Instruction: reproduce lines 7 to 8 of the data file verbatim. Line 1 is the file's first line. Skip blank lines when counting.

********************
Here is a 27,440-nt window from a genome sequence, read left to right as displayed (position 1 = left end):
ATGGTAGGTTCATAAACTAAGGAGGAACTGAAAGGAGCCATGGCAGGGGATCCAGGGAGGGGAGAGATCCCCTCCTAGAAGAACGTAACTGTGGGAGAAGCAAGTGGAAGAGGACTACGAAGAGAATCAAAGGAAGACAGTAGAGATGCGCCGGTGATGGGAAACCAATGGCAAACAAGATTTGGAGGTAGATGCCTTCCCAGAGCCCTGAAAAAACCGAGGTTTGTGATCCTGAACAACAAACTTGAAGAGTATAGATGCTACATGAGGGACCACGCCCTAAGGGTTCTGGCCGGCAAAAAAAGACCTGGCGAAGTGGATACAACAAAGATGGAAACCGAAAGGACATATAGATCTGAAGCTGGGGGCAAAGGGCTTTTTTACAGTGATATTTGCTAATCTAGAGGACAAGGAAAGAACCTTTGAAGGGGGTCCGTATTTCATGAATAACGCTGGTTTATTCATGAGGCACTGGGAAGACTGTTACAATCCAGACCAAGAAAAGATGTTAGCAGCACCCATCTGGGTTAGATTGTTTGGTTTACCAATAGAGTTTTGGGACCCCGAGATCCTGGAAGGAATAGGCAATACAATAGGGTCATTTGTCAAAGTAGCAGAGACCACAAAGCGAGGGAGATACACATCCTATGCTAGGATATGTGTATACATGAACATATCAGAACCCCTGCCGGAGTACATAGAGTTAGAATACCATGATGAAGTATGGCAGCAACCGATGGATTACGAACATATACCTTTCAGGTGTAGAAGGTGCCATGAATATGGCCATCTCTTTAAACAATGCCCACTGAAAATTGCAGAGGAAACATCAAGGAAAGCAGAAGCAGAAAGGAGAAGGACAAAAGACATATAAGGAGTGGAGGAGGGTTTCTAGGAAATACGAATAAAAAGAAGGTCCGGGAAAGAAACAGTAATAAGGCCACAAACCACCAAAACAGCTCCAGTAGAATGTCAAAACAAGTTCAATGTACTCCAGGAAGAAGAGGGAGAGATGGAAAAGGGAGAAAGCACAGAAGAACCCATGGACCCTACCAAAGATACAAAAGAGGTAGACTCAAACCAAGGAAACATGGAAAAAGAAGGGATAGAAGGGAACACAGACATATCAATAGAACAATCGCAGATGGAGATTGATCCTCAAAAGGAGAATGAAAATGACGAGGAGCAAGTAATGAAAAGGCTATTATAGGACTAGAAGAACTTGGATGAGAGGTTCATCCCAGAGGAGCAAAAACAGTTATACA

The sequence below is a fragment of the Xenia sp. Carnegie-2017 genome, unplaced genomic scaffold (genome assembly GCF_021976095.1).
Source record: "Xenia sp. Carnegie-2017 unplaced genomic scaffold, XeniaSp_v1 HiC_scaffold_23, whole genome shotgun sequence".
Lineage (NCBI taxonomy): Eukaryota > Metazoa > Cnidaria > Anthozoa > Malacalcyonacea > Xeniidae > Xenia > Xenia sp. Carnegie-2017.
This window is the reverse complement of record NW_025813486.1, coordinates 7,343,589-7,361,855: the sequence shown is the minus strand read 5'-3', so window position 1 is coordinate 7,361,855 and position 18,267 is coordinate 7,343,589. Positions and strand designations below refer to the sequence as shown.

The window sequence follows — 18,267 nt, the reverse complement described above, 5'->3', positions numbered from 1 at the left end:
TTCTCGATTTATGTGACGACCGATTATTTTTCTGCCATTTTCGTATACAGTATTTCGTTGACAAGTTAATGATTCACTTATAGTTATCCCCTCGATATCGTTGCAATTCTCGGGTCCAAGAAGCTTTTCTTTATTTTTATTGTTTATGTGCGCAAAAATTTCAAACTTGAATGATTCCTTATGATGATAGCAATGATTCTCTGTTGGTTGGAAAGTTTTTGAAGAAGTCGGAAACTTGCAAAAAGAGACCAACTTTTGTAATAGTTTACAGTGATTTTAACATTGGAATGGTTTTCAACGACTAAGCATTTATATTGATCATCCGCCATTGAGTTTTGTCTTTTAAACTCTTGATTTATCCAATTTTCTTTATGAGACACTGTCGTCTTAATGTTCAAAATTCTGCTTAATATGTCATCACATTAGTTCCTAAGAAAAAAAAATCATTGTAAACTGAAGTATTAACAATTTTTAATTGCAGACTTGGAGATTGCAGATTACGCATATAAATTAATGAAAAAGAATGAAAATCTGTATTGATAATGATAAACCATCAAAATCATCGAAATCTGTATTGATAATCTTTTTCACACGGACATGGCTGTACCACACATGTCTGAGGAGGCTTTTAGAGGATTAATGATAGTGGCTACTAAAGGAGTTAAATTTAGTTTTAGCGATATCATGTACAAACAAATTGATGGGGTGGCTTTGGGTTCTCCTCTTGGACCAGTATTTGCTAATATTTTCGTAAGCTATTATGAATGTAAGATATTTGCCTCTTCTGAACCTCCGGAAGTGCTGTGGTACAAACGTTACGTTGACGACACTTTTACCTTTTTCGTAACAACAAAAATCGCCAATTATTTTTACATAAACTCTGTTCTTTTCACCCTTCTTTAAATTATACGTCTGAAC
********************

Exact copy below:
The window sequence follows — 18,267 nt, the reverse complement described above, 5'->3', positions numbered from 1 at the left end:
TTCTCGATTTATGTGACGACCGATTATTTTTCTGCCATTTTCGTATACAGTATTTCGTTGACAAGTTAATGATTCACTTATAGTTATCCCCTCGATATCGTTGCAATTCTCGGGTCCAAGAAGCTTTTCTTTATTTTTATTGTTTATGTGCGCAAAAATTTCAAACTTGAATGATTCCTTATGATGATAGCAATGATTCTCTGTTGGTTGGAAAGTTTTTGAAGAAGTCGGAAACTTGCAAAAAGAGACCAACTTTTGTAATAGTTTACAGTGATTTTAACATTGGAATGGTTTTCAACGACTAAGCATTTATATTGATCATCCGCCATTGAGTTTTGTCTTTTAAACTCTTGATTTATCCAATTTTCTTTATGAGACACTGTCGTCTTAATGTTCAAAATTCTGCTTAATATGTCATCACATTAGTTCCTAAGAAAAAAAAATCATTGTAAACTGAAGTATTAACAATTTTTAATTGCAGACTTGGAGATTGCAGATTACGCATATAAATTAATGAAAAAGAATGAAAATCTGTATTGATAATGATAAACCATCAAAATCATCGAAATCTGTATTGATAATCTTTTTCACACGGACATGGCTGTACCACACATGTCTGAGGAGGCTTTTAGAGGATTAATGATAGTGGCTACTAAAGGAGTTAAATTTAGTTTTAGCGATATCATGTACAAACAAATTGATGGGGTGGCTTTGGGTTCTCCTCTTGGACCAGTATTTGCTAATATTTTCGTAAGCTATTATGAATGTAAGATATTTGCCTCTTCTGAACCTCCGGAAGTGCTGTGGTACAAACGTTACGTTGACGACACTTTTACCTTTTTCGTAACAACAAAAATCGCCAATTATTTTTACATAAACTCTGTTCTTTTCACCCTTCTTTAAATTATACGTCTGAAC